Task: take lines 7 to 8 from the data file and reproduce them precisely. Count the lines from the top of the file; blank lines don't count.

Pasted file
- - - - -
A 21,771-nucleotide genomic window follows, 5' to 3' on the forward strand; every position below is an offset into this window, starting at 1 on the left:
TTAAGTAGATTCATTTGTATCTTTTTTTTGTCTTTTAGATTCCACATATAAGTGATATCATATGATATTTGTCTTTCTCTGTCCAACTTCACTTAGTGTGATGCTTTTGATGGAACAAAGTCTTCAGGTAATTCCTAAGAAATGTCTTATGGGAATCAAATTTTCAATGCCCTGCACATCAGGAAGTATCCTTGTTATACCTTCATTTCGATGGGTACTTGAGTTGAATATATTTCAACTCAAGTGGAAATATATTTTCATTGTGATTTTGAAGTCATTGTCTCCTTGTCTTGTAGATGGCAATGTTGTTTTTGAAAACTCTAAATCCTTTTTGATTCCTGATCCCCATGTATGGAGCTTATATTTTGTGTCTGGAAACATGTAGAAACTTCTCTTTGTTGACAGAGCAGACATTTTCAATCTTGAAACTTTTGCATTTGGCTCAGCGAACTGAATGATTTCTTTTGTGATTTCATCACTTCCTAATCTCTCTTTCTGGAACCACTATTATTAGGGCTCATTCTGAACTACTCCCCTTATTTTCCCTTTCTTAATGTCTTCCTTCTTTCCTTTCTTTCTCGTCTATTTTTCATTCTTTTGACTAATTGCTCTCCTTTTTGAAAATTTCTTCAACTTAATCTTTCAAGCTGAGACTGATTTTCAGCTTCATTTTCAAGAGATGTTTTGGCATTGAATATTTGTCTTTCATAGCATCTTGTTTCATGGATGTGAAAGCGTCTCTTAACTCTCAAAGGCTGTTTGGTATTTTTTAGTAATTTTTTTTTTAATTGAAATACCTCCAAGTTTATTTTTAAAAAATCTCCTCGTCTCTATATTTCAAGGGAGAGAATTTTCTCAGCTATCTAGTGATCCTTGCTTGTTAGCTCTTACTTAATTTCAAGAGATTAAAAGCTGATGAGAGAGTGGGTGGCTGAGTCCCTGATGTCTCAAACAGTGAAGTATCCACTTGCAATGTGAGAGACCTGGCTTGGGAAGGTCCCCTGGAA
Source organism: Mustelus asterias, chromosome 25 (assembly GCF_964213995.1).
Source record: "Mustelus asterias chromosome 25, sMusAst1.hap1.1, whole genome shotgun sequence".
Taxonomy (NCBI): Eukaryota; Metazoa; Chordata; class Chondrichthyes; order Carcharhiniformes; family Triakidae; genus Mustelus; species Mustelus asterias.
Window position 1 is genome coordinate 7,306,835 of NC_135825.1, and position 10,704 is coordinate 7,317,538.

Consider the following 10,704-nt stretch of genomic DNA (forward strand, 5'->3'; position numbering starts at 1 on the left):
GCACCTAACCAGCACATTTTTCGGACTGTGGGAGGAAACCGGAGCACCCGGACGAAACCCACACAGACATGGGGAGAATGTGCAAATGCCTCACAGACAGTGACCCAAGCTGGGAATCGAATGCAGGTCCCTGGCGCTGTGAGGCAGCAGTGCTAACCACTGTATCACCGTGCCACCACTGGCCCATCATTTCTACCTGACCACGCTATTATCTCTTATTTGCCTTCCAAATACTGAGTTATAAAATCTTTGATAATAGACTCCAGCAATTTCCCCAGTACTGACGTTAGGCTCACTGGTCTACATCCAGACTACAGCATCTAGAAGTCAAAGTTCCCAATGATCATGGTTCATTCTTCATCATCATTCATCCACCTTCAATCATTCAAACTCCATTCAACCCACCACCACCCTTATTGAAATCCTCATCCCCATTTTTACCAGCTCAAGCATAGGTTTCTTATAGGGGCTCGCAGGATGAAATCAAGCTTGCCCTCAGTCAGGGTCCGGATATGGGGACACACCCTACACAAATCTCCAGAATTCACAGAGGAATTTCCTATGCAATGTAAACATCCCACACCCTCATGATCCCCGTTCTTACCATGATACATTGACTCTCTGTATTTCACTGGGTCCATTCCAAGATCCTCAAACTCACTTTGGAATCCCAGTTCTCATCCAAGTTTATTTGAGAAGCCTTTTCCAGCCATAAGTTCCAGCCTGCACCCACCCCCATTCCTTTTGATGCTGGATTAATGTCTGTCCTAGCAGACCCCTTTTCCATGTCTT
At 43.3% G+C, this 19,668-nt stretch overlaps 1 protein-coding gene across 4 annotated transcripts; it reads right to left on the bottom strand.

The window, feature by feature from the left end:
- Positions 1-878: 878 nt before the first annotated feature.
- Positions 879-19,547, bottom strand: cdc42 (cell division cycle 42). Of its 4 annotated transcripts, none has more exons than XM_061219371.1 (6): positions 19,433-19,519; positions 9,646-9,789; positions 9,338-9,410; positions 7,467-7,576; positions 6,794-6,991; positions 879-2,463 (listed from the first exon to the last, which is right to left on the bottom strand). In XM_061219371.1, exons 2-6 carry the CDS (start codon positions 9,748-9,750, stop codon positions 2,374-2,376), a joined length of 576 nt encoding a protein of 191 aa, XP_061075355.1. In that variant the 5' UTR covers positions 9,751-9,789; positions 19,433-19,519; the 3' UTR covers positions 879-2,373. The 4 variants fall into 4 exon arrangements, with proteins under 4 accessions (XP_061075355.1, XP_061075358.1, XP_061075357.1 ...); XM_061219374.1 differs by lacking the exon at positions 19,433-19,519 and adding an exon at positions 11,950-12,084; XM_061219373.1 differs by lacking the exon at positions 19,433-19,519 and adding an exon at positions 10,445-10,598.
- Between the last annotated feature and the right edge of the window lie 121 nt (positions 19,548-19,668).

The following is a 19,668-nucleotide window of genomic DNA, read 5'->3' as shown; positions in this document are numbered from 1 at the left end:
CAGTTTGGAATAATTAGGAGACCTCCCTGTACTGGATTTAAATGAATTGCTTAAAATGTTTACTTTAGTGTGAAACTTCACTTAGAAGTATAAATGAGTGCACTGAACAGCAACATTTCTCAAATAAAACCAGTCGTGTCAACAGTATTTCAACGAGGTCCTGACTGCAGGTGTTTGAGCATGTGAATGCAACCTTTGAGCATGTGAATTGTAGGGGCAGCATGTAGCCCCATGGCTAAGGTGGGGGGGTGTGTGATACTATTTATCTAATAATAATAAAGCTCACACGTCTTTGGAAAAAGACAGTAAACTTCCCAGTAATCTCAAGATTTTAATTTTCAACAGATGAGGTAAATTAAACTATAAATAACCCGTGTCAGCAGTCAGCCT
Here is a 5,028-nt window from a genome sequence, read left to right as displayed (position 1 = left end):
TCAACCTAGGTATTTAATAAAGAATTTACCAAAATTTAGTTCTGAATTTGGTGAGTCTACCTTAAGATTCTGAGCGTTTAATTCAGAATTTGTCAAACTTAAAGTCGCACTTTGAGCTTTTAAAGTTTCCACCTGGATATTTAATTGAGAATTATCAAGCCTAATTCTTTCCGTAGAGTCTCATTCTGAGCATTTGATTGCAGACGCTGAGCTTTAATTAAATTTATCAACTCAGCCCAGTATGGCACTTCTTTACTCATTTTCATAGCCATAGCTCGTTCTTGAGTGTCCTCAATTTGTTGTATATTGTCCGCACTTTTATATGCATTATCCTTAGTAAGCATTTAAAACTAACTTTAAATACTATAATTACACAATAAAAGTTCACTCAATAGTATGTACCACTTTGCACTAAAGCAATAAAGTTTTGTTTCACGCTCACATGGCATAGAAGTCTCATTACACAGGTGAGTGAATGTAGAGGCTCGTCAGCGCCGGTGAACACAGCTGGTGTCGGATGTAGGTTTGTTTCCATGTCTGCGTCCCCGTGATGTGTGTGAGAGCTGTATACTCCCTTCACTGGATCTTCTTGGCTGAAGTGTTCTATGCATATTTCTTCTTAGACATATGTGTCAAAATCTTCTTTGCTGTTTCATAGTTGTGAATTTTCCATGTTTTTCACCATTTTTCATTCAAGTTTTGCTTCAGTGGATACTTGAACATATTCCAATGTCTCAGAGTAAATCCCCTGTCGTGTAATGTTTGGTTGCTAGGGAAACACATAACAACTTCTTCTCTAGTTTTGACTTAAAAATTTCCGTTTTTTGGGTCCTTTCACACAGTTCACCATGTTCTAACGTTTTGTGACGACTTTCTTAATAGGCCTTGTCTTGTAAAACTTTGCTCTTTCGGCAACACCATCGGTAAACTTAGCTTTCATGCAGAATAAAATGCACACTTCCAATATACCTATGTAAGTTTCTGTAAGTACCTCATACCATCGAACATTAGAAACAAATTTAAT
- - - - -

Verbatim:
Consider the following 10,704-nt stretch of genomic DNA (forward strand, 5'->3'; position numbering starts at 1 on the left):
GCACCTAACCAGCACATTTTTCGGACTGTGGGAGGAAACCGGAGCACCCGGACGAAACCCACACAGACATGGGGAGAATGTGCAAATGCCTCACAGACAGTGACCCAAGCTGGGAATCGAATGCAGGTCCCTGGCGCTGTGAGGCAGCAGTGCTAACCACTGTATCACCGTGCCACCACTGGCCCATCATTTCTACCTGACCACGCTATTATCTCTTATTTGCCTTCCAAATACTGAGTTATAAAATCTTTGATAATAGACTCCAGCAATTTCCCCAGTACTGACGTTAGGCTCACTGGTCTACATCCAGACTACAGCATCTAGAAGTCAAAGTTCCCAATGATCATGGTTCATTCTTCATCATCATTCATCCACCTTCAATCATTCAAACTCCATTCAACCCACCACCACCCTTATTGAAATCCTCATCCCCATTTTTACCAGCTCAAGCATAGGTTTCTTATAGGGGCTCGCAGGATGAAATCAAGCTTGCCCTCAGTCAGGGTCCGGATATGGGGACACACCCTACACAAATCTCCAGAATTCACAGAGGAATTTCCTATGCAATGTAAACATCCCACACCCTCATGATCCCCGTTCTTACCATGATACATTGACTCTCTGTATTTCACTGGGTCCATTCCAAGATCCTCAAACTCACTTTGGAATCCCAGTTCTCATCCAAGTTTATTTGAGAAGCCTTTTCCAGCCATAAGTTCCAGCCTGCACCCACCCCCATTCCTTTTGATGCTGGATTAATGTCTGTCCTAGCAGACCCCTTTTCCATGTCTT